Knee osteoarthritis in obese and overweight patients: etiology and pathogenesis (literature review)

Sertakova A.V., Zvereva K.P., Zotkin V.V., Rubashkin S.A., Anisimov D.I.

Abstract


Introduction
Based on WHO report, in 2008, the global prevalence of overweight reached over 1.4 billion people aged 20 years and over including more than 200 million men and 300 million women who suffered from obesity in 2012. More than 34 % of U.S. adults are overweight, and more than 27 % are obese. In European countries, the prevalence of obesity is 35–40 % among adult population. More than 30 percent of the Russia’s working population is overweight, 25 percent of whom are obese.
Material and methods
Search engines used included MEDLINE, the primary component of Pubmed; the Electronic Library System, products from Elsevier and Springer publishing companies; open access articles of PubMed Central; BioMed Central; Free Medical Journals and open access publications using the keywords 'knee osteoarthritis', 'etiology and pathogenesis', 'knee osteoarthritis in obesity'.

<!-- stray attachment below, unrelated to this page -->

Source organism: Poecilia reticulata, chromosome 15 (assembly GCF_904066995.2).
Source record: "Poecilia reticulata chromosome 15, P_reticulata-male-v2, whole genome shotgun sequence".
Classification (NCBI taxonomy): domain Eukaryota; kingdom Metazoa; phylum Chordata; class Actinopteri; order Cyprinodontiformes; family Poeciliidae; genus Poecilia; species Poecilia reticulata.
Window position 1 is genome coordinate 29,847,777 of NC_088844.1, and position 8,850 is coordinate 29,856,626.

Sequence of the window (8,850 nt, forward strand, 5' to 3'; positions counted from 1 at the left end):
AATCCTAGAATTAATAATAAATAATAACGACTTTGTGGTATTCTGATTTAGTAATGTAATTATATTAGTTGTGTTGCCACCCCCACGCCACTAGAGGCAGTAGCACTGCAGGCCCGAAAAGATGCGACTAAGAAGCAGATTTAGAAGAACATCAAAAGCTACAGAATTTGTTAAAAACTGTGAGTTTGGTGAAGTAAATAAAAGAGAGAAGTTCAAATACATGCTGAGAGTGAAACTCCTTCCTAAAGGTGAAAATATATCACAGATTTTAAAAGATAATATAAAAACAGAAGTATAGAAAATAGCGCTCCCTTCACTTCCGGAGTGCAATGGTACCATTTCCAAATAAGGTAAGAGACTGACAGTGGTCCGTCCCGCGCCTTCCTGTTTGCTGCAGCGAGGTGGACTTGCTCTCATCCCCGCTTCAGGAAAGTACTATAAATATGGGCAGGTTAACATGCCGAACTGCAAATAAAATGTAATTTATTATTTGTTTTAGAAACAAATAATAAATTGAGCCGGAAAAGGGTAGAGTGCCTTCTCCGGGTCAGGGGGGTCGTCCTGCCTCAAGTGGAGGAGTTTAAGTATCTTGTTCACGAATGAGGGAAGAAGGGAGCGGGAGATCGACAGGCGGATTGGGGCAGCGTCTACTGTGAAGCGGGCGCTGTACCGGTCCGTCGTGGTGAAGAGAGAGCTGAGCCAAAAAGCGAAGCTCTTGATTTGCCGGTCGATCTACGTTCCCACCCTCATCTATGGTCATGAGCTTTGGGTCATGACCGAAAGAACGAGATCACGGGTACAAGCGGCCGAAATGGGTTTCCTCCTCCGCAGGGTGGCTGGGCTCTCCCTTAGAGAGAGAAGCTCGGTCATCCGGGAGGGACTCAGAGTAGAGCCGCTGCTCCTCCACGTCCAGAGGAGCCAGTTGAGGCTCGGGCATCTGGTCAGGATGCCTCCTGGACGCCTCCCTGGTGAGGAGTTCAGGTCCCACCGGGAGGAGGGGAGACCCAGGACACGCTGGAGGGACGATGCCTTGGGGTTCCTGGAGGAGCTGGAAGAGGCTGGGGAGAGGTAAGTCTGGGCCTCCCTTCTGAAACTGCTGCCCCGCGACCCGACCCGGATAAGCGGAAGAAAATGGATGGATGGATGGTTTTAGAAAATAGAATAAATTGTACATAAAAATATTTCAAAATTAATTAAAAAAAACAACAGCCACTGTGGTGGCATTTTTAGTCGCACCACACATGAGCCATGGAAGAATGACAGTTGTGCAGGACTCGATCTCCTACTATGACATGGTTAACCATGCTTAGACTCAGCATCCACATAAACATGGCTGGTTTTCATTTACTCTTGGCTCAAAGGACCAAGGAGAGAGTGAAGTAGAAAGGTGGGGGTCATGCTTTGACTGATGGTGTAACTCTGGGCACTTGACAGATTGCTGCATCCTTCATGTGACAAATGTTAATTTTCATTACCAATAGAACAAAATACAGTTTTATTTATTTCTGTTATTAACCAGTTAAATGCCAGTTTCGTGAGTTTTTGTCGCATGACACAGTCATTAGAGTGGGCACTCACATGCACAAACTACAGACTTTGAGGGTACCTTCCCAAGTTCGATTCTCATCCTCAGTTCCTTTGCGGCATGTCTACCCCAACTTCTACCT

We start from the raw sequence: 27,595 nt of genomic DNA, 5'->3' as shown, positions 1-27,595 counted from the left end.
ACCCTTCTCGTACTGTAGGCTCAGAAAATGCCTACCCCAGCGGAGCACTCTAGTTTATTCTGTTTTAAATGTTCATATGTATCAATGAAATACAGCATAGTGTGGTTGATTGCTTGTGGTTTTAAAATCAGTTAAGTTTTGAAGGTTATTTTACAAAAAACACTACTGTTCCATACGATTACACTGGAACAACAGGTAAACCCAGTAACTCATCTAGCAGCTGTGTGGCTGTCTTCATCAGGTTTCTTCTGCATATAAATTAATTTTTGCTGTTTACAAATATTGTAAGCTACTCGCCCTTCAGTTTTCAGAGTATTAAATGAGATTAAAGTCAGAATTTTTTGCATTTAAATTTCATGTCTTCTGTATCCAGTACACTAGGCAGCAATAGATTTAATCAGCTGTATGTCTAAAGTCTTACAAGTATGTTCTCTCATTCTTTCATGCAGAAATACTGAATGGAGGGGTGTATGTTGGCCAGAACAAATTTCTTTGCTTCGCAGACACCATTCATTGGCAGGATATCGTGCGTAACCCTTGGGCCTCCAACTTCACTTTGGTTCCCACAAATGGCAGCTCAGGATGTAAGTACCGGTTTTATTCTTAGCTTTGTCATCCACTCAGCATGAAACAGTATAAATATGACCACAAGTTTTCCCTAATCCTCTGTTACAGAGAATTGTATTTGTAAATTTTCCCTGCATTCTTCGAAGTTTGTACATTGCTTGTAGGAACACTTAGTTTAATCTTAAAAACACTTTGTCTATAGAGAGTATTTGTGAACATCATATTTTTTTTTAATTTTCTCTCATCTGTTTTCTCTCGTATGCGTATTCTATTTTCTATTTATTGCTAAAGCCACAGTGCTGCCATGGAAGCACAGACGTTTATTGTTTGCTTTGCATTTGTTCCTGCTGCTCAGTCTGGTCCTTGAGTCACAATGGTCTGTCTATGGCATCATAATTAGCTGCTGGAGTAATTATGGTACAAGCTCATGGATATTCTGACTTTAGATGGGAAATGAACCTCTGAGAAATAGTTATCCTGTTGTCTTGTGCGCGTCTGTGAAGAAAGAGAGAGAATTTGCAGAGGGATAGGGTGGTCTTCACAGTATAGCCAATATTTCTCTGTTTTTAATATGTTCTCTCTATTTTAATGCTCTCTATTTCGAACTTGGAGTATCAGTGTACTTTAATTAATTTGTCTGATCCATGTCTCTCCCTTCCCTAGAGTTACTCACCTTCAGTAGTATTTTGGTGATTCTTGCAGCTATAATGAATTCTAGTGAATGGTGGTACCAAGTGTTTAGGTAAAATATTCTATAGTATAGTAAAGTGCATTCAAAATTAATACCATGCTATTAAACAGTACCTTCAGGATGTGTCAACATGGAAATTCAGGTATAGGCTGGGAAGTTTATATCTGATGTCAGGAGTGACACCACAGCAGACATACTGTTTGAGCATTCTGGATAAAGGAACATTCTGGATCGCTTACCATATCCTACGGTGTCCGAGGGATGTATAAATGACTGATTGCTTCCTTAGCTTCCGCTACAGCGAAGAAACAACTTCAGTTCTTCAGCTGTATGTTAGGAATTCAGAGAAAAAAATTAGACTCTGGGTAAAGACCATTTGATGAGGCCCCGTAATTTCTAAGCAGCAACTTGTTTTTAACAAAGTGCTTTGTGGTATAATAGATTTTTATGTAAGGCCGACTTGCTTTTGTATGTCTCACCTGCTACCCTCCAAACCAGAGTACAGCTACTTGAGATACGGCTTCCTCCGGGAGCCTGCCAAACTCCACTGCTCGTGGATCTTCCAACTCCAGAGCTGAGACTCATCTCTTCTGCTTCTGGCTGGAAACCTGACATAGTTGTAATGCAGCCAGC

Results and discussion
Osteoarthritis (OA) is multifactorial in origin and closely associated with genetic predisposition, sex and age, greater body mass index (BMI) and obesity. Family history, age, gender, previous injury or abnormal mechanical loading are common risk factors of knee OA. While the above risk factors can increase the chances of developing knee OA, they are not absolute. In clinical practice, in patients with new onset of knee pain 5.1 % of cases are due to previous knee injury and 24.6 % related to being overweight or obese. Such metabolic factors as obesity and dyslipidemia might be involved in the pathophysiology of knee OA. Increased free radical production associated with obesity results in degradation of articular cartilage and synovial involvement. The pathogenesis of knee OA attributable to obesity is predominantly related to unfavorable mechanical environment at the joint; chronic inflammation in adipose tissue and dyslipidemia; pro-inflammatory cytokines and adipokines secreted by the adipose tissue; cytokines secreted by infrapatellar fat pad.
Conclusion
Inflammatory mediators of adipose origin play a major role in the initiation and perpetuation of the obesity-induced OA. There is a significant multifactorial association between OA and obesity with central roles for LDL oxyforms, HDL synthesis and excessive activation of matrix metalloproteinases, adiponectin synthesis, the release of adipokines and excessive mechanical stress.

Keywords


knee osteoarthritis, obesity, etiology, pathogenesis

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DOI: http://dx.doi.org/10.18019/1028-4427-2020-26-1-129-136

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